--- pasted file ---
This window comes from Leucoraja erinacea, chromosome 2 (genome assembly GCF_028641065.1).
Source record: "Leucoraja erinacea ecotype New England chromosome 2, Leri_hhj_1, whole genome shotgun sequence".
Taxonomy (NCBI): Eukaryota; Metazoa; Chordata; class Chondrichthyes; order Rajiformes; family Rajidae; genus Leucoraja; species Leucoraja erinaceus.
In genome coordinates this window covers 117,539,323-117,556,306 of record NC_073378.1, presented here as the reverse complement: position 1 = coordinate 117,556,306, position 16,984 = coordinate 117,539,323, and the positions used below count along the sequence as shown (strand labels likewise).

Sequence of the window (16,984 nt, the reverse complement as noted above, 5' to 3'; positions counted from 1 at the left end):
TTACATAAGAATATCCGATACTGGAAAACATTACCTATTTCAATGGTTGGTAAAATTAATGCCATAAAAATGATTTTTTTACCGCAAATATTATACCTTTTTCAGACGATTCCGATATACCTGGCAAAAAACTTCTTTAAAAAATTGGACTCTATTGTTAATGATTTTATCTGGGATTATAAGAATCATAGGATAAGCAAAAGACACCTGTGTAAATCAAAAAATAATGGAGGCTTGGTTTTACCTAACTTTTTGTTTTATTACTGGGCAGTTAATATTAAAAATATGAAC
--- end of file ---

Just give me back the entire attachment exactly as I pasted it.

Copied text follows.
This window comes from Leucoraja erinacea, chromosome 2 (genome assembly GCF_028641065.1).
Source record: "Leucoraja erinacea ecotype New England chromosome 2, Leri_hhj_1, whole genome shotgun sequence".
Taxonomy (NCBI): Eukaryota; Metazoa; Chordata; class Chondrichthyes; order Rajiformes; family Rajidae; genus Leucoraja; species Leucoraja erinaceus.
In genome coordinates this window covers 117,539,323-117,556,306 of record NC_073378.1, presented here as the reverse complement: position 1 = coordinate 117,556,306, position 16,984 = coordinate 117,539,323, and the positions used below count along the sequence as shown (strand labels likewise).

Sequence of the window (16,984 nt, the reverse complement as noted above, 5' to 3'; positions counted from 1 at the left end):
TTACATAAGAATATCCGATACTGGAAAACATTACCTATTTCAATGGTTGGTAAAATTAATGCCATAAAAATGATTTTTTTACCGCAAATATTATACCTTTTTCAGACGATTCCGATATACCTGGCAAAAAACTTCTTTAAAAAATTGGACTCTATTGTTAATGATTTTATCTGGGATTATAAGAATCATAGGATAAGCAAAAGACACCTGTGTAAATCAAAAAATAATGGAGGCTTGGTTTTACCTAACTTTTTGTTTTATTACTGGGCAGTTAATATTAAAAATATGAAC